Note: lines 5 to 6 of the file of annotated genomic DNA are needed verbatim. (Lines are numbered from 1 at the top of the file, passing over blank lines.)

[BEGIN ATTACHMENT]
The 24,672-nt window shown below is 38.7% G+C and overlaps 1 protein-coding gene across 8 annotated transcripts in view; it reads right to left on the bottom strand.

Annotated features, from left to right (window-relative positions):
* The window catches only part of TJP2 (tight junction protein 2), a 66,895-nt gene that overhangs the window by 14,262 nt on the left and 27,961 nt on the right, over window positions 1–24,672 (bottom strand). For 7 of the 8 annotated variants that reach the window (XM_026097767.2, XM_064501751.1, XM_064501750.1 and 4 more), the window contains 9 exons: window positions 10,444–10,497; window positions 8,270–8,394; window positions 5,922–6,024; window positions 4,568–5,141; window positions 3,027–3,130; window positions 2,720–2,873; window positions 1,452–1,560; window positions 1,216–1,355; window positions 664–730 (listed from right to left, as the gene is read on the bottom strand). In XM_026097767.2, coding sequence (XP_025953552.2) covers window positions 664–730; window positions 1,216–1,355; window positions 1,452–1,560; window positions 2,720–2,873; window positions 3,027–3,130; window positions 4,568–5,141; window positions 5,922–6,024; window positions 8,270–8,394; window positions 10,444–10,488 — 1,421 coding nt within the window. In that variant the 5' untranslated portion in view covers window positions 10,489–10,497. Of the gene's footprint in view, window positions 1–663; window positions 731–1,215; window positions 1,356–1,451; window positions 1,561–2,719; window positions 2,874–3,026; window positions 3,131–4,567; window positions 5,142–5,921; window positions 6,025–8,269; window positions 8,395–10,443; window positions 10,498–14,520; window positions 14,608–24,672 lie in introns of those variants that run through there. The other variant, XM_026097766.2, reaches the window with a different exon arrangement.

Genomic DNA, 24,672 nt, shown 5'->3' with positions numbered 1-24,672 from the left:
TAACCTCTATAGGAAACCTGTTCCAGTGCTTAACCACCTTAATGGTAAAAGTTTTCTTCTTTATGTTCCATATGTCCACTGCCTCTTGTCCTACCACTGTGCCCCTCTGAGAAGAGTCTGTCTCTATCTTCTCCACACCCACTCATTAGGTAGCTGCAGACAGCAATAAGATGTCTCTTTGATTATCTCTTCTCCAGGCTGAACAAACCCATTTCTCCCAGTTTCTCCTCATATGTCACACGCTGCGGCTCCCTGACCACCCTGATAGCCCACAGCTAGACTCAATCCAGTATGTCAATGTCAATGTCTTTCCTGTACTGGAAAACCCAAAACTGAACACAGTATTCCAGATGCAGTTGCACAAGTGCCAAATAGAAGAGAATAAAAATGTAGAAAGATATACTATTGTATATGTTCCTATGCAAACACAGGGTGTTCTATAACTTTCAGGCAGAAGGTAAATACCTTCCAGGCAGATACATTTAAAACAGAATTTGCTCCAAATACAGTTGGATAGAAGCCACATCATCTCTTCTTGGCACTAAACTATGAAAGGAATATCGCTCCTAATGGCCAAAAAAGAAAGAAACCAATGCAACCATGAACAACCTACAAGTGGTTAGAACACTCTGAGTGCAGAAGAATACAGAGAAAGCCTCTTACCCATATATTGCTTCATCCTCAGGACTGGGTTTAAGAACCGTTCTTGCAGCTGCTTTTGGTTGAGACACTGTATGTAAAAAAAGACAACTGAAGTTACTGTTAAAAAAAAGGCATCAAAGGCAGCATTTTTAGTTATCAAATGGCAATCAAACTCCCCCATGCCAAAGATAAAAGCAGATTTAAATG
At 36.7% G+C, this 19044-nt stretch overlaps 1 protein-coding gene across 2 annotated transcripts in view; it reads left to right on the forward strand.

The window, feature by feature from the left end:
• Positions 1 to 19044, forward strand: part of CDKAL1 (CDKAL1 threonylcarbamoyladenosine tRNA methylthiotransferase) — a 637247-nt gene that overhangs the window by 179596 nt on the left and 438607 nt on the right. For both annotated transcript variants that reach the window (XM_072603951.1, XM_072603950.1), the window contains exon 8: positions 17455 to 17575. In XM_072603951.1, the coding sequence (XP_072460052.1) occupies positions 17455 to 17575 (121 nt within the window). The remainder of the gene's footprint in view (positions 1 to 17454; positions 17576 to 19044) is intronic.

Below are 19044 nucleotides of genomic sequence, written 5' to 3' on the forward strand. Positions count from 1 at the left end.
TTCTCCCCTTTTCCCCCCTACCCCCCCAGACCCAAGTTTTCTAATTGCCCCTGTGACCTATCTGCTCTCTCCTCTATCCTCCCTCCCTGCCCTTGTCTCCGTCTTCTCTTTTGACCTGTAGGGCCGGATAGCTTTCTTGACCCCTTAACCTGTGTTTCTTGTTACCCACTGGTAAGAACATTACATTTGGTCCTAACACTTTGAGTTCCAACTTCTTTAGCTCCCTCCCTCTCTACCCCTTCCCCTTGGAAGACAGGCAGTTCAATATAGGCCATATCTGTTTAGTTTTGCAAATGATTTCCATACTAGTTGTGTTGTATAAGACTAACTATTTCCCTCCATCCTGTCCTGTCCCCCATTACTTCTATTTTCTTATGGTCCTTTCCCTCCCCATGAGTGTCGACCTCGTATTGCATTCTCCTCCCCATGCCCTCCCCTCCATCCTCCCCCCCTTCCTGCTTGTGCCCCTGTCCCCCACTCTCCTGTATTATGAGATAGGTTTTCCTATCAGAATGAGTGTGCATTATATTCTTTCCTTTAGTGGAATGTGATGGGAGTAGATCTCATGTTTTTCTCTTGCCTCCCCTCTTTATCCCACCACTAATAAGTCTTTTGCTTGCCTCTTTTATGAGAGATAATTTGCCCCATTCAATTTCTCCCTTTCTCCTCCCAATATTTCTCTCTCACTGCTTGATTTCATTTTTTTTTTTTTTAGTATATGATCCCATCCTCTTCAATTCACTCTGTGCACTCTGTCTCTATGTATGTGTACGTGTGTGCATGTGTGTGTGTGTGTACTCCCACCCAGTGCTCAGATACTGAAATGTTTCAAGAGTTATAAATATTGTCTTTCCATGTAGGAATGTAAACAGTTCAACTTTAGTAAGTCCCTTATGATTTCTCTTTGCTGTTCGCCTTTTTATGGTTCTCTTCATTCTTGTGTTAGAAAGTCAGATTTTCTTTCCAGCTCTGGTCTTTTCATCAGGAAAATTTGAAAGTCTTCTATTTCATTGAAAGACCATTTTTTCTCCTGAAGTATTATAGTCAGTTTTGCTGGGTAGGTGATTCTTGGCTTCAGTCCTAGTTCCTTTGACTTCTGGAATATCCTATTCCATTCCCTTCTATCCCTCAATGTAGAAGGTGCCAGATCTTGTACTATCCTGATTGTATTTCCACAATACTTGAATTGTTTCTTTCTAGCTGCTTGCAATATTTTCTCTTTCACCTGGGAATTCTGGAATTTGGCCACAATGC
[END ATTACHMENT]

TAACCTCTATAGGAAACCTGTTCCAGTGCTTAACCACCTTAATGGTAAAAGTTTTCTTCTTTATGTTCCATATGTCCACTGCCTCTTGTCCTACCACTGTGCCCCTCTGAGAAGAGTCTGTCTCTATCTTCTCCACACCCACTCATTAGGTAGCTGCAGACAGCAATAAGATGTCTCTTTGATTATCTCTTCTCCAGGCTGAACAAACCCATTTCTCCCAGTTTCTCCTCATATGTCACACGCTGCGGCTCCCTGACCACCCTGATAGCCCACAGCTAGACTCAATCCAGTATGTCAATGTCAATGTCTTTCCTGTACTGGAAAACCCAAAACTGAACACAGTATTCCAGATGCAGTTGCACAAGTGCCAAATAGAAGAGAATAAAAATGTAGAAAGATATACTATTGTATATGTTCCTATGCAAACACAGGGTGTTCTATAACTTTCAGGCAGAAGGTAAATACCTTCCAGGCAGATACATTTAAAACAGAATTTGCTCCAAATACAGTTGGATAGAAGCCACATCATCTCTTCTTGGCACTAAACTATGAAAGGAATATCGCTCCTAATGGCCAAAAAAGAAAGAAACCAATGCAACCATGAACAACCTACAAGTGGTTAGAACACTCTGAGTGCAGAAGAATACAGAGAAAGCCTCTTACCCATATATTGCTTCATCCTCAGGACTGGGTTTAAGAACCGTTCTTGCAGCTGCTTTTGGTTGAGACACTGTATGTAAAAAAAGACAACTGAAGTTACTGTTAAAAAAAAGGCATCAAAGGCAGCATTTTTAGTTATCAAATGGCAATCAAACTCCCCCATGCCAAAGATAAAAGCAGATTTAAATG
At 36.7% G+C, this 19044-nt stretch overlaps 1 protein-coding gene across 2 annotated transcripts in view; it reads left to right on the forward strand.